“Arielle is an exceptional player,” Koleski said. “She takes care of the ball. She’s not only an athlete but she is a soccer player. She has good soccer sense and she’s very savvy on the ball.”
McKay, a local product, could also play anywhere on the field but will primarily serve as a defensive midfielder. At 5-foot-11, McKay is a huge presence on the field with good vision.
Sophomores Cara Palmer and Marla Muha and freshman Ashley Woodrow will also see a great deal of time in the midfield. Palmer started 18 games last season and registered three assists. She has been playing an outside midfielder position, but Koleski believes she could also be versatile because of her ability to take care of the ball. Muha is a transfer from
“Ashley is a central midfielder that can pick out people and distribute and she’ll keep possession for us and she’ll just dominate in the midfield,” Koleski said of the newcomer, who is coming off knee surgery. “She will be a playmaker for us.”
Koleski believes 2006 could be a breakout year for junior Morgan Sacchetti, who has played in only eight games in her first two seasons at UMBC. In addition, senior Megan Jupiter and freshmen JoAnne Jackson and Michelle Worrest will add depth in the midfield and up front.
UMBC’s offense will again be led by junior Jessica Young, a 2005 America East first team all-conference honoree and team most valuable athlete. The speedy Young led the Retrievers and ranked in the top three in the league with 12 goals and 25 points last season, and she is tied for eighth all-time at UMBC with 18 career goals in just two seasons.
“Our expectations for Jessica this year are high because she’s had success in the past,” Koleski said. “Her speed is very dangerous.”
Senior Amanda DiCarlo scored 10 goals last season and earned America East all-conference honorable mention accolades as one of the league’s top scorers, but she suffered a knee injury during preseason and will miss the entire 2006 campaign.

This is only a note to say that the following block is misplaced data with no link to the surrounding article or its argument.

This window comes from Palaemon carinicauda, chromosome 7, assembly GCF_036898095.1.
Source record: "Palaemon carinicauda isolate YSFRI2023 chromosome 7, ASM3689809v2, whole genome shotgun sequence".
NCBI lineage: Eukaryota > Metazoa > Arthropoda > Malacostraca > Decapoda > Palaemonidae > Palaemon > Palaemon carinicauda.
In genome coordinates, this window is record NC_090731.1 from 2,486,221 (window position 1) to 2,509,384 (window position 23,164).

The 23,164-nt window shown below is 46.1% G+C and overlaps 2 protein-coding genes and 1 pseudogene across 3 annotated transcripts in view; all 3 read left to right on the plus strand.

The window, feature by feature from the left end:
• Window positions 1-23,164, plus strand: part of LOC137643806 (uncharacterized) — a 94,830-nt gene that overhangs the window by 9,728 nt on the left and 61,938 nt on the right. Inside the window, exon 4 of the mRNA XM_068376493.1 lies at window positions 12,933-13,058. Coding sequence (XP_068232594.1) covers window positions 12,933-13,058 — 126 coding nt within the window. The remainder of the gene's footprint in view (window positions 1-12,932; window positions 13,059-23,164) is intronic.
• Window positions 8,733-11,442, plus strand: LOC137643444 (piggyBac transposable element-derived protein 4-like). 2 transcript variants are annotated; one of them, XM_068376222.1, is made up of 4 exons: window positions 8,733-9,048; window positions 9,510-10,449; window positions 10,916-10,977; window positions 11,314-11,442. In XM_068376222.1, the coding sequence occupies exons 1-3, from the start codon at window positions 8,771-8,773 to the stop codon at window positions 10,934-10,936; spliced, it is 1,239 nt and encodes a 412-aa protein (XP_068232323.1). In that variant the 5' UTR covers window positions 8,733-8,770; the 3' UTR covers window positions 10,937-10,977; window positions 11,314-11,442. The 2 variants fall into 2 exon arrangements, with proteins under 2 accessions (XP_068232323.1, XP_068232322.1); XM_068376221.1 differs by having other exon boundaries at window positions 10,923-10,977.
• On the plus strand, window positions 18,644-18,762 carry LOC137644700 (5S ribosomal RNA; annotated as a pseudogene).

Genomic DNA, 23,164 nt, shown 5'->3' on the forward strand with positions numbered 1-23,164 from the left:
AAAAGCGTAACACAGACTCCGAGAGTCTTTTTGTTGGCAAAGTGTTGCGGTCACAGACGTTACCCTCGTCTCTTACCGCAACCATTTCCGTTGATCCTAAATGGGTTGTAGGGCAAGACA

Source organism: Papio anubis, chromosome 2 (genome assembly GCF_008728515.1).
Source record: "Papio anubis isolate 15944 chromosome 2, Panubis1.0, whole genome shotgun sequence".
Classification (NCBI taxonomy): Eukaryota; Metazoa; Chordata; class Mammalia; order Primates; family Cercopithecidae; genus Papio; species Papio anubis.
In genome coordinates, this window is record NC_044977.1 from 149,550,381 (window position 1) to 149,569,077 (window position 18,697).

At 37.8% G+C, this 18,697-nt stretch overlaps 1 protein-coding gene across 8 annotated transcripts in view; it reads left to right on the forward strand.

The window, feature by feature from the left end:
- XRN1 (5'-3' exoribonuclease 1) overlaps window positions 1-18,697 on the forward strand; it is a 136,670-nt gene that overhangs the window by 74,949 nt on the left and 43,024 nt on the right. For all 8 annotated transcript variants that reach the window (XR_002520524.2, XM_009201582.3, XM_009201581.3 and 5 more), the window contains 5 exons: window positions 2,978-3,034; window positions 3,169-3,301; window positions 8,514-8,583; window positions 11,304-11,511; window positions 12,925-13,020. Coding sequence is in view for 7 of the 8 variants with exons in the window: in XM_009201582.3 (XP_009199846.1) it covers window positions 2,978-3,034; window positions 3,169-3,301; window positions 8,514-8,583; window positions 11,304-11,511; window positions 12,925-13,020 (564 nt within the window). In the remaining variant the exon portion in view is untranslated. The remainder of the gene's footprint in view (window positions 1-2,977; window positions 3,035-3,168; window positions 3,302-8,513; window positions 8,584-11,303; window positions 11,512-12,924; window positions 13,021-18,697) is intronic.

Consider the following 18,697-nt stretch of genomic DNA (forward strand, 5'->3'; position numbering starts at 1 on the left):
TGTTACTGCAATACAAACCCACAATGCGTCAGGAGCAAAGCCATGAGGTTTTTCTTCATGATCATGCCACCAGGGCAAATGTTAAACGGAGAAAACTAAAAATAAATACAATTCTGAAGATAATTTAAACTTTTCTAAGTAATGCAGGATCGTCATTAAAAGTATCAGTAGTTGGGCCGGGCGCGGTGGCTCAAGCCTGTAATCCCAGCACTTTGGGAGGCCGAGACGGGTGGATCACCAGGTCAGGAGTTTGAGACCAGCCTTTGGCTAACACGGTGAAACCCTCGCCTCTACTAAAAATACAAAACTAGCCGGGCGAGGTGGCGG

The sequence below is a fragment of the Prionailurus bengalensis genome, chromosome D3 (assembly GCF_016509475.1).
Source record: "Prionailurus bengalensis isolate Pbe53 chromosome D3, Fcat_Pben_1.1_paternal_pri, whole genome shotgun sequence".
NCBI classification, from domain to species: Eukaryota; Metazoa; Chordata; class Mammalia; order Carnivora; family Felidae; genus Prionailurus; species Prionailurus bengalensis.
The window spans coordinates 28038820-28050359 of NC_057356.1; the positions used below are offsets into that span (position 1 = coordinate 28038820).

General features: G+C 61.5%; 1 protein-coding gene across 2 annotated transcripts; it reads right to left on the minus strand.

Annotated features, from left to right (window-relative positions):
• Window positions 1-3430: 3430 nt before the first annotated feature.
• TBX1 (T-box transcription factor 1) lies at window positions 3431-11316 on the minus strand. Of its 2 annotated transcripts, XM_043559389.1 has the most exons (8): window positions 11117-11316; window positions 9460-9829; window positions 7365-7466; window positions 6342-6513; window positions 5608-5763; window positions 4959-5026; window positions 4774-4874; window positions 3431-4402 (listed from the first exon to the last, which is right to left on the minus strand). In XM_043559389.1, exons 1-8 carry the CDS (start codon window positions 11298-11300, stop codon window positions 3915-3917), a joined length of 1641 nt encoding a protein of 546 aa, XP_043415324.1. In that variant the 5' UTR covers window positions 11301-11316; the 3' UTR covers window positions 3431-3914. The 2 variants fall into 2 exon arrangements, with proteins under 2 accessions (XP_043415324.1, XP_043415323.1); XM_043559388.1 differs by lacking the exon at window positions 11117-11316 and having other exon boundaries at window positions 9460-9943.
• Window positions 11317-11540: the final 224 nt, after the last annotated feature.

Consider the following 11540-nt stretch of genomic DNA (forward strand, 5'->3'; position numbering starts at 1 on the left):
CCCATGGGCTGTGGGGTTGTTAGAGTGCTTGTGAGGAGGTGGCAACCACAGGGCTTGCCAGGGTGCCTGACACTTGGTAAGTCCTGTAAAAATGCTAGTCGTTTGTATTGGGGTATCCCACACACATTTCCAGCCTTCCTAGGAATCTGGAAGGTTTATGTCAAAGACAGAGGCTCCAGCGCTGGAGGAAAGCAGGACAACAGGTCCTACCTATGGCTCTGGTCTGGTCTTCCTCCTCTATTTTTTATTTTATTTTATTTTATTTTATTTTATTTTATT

Koleski believes sophomore newcomer Amanda Benedict can help fill the void. “We have high expectations for Amanda this year,” the coach said. “She is tough as they get and will be a presence in the midfield or up top. She can take care of the ball; she’s a playmaker.”
In addition, freshmen Naomi Opaleye and Kristine Lyons will compete for playing time this season. A native of Dallas, the technical Opaleye has experience as both a defender and a forward, but will see more time up front this season, while Lyons has an extremely dangerous shot.
Hearin, Perkinson, McKay and Sacchetti could also see time on the front line for the Retrievers.
With the new style of play implemented by the new coaches, 2006 could be a learning and rebuilding season for the Retrievers. But Koleski still believes her team can win.
“Our expectations are to do better than what we’ve done in the past, even on a daily basis in practice,” Koleski said. “Coming into a new program with new players, we just want to see progress. There’s going to be a lot of growing pains, but we want to see more of a winning record and we want to score more goals than we did last year. Those are two team goals we set. Our expectations are a lot higher than I think they’ve ever been.”
The Retrievers open the season at home against George Washington on Aug. 25. They christen the new Bermuda grass field at UMBC Soccer Stadium against